They all reached the threshing ground in a while, where they found a bulletin board, on which wrote “This is the field where Chairman Mao did manual labour”.

Li Na noticed this board, too. That was a board and field that she dreamed a lot of times.

Li Na could not control herself any longer. Her heart was overwhelmingly broken. Tears welled up in her eyes. She let out a depressive cry, got down on her knees on the field ridge, and dug down with her hands deep into the soil.

  Li Na’s burst of impulsive behaviour came as a shock to all. No one knew what was happening. No one knew why she was weeping openly and strongly. No one knew the true identity of this middle-aged woman.

(III)

Wang Jingqing rushed out of the crowd at once. He knelt down, too, to help Li Na up, ardently wiping the tears off her cheeks.

  Wang Jingqing felt that he could not conceal the fact that she was Li Na. He then said to the administrators of Shaoshan Bureau, “This is Li Na. She is the youngest daughter of Chairman Mao!”

    Was she? The youngest daughter of Chairman Mao?

  What on earth was happening? They all stood dumbfounded, looking her up and down. She WAS the youngest daughter of Chairman Mao, bearing a close resemblance to her father in the contours of the face.

Li Na wiped away tears, speechless, and staring at the fields and the hills, as if her father was climbing and working there. Joys and sorrows permeated every part of her life.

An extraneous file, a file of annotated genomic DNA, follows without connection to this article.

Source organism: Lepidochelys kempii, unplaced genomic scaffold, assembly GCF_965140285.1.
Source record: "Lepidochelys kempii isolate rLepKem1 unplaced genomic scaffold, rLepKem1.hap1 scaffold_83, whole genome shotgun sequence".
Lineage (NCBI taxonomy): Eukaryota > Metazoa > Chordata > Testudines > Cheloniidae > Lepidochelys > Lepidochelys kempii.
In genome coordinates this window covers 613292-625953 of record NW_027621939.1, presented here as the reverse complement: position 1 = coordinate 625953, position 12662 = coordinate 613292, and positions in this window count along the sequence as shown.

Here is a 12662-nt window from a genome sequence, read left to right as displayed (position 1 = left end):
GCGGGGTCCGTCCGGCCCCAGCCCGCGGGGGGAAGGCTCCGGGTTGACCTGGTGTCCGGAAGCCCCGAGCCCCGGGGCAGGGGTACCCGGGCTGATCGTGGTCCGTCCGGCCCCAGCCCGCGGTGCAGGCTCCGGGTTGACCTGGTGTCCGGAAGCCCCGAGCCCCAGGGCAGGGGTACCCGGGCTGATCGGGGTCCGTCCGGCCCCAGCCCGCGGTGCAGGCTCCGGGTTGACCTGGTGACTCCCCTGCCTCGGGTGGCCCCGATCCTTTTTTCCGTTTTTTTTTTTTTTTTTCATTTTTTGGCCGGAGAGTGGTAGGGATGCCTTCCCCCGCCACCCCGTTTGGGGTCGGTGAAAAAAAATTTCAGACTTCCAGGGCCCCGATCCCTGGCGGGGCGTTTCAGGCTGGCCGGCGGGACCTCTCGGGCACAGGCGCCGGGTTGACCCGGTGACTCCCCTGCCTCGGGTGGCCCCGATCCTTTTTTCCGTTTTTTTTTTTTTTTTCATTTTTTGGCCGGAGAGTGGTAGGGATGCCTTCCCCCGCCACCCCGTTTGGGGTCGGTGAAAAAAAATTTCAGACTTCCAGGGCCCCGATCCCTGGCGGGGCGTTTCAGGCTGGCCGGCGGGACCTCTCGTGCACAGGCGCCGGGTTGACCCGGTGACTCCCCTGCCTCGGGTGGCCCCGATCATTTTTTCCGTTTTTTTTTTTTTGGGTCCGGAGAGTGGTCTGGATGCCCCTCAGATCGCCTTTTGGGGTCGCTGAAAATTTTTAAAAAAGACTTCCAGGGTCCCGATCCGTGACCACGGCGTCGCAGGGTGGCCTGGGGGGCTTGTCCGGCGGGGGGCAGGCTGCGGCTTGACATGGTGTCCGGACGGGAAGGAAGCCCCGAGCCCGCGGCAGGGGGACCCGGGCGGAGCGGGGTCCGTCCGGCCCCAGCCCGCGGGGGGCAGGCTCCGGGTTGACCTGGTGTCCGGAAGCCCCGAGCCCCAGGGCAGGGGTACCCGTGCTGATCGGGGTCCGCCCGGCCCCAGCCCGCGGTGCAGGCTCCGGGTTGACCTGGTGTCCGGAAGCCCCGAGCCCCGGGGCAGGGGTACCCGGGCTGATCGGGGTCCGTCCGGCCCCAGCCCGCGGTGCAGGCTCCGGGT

The administrators gave Li Na a telling-off, “How come you didn’t let us know who you were?”

Wang Jingqing was about to explain, but he did not know how to say it.

Li Na told her main worry, “I am the daughter of Jiang Qing. What my mother has done causes bitter resentment of the whole nation, so I was afraid …”

  One of the administrators said, his eyes filling with tears, “You are the daughter of Jiang Qing. That is true. But you are the daughter of Mao Zedong as well. Chairman Mao’s daughter, you know? Now you’re back in Shaoshan. Isn’t Shaoshan you home too?”

People let out a heavy sigh. Some began sobbing uncontrollably.

A local woman appeared absolutely petrified, with the basket dropping off her hand, tears streaming down her face. No one knew who she was…

  Heavens above! Isn’t that history? Aren’t those politics? How come you keep fooling us around?

Mount Shao seemed to witness the instance of reticence. Shaoshan’s

land seemed to witness the pain and suffering caused by the ups and downs of the century.

 

(People were all shocked on the threshing ground.)

 

(IV)

Li Na was BACK!

Li Na was back in SHAOSHAN!

The youngest daughter of Chairman Mao came HOME!!!

This news caused quite a stir all over Shaoshan. The relatives and the folks – old or young, rich or poor – were running around to tell each other that Li Na was back, as though Chairman Mao were back himself.

   People stretched out their hands. Li Na reached out right away to shake hands with them. Hand in hand. Heart to heart. What a long breakup it looked! Longer than centuries! It was clear to all who they were yearning for, but nevertheless, at that moment in 1984, non-Maoism was still prevalent in the country, you know.

   Li Na struggled to hold back her tears. The suffering became alleviated. The pain vanished. She had not hoped that the first time she met the folks in Shaoshan, they treated her as though she were their own daughter.

  

Note, please cite as follows:

APA 5th:

Yi Qing. (2008). Why Li Na Knelt down in Shaoshan. Yi Qing&Erbai Blog -- Understanding Mao Zedong   Retrieved (Access Date), (Access Year), from http://blog.ifeng.com/article/1573558.html

 

MLA:

Yi Qing. "Why Li Na Knelt Down in Shaoshan".  2008. Blog. Yi Qing&Erbao Blog -- Understanding Mao Zedong. (Access Date) (Access Year). .

Chicago 15th:

Yi Qing. 2008. Why Li Na Knelt Down in Shaoshan.  In Yi Qing&Erbai Blog -- Understanding Mao Zedong,   http://blog.ifeng.com/article/1573558.html. (accessed (Date), (Year)).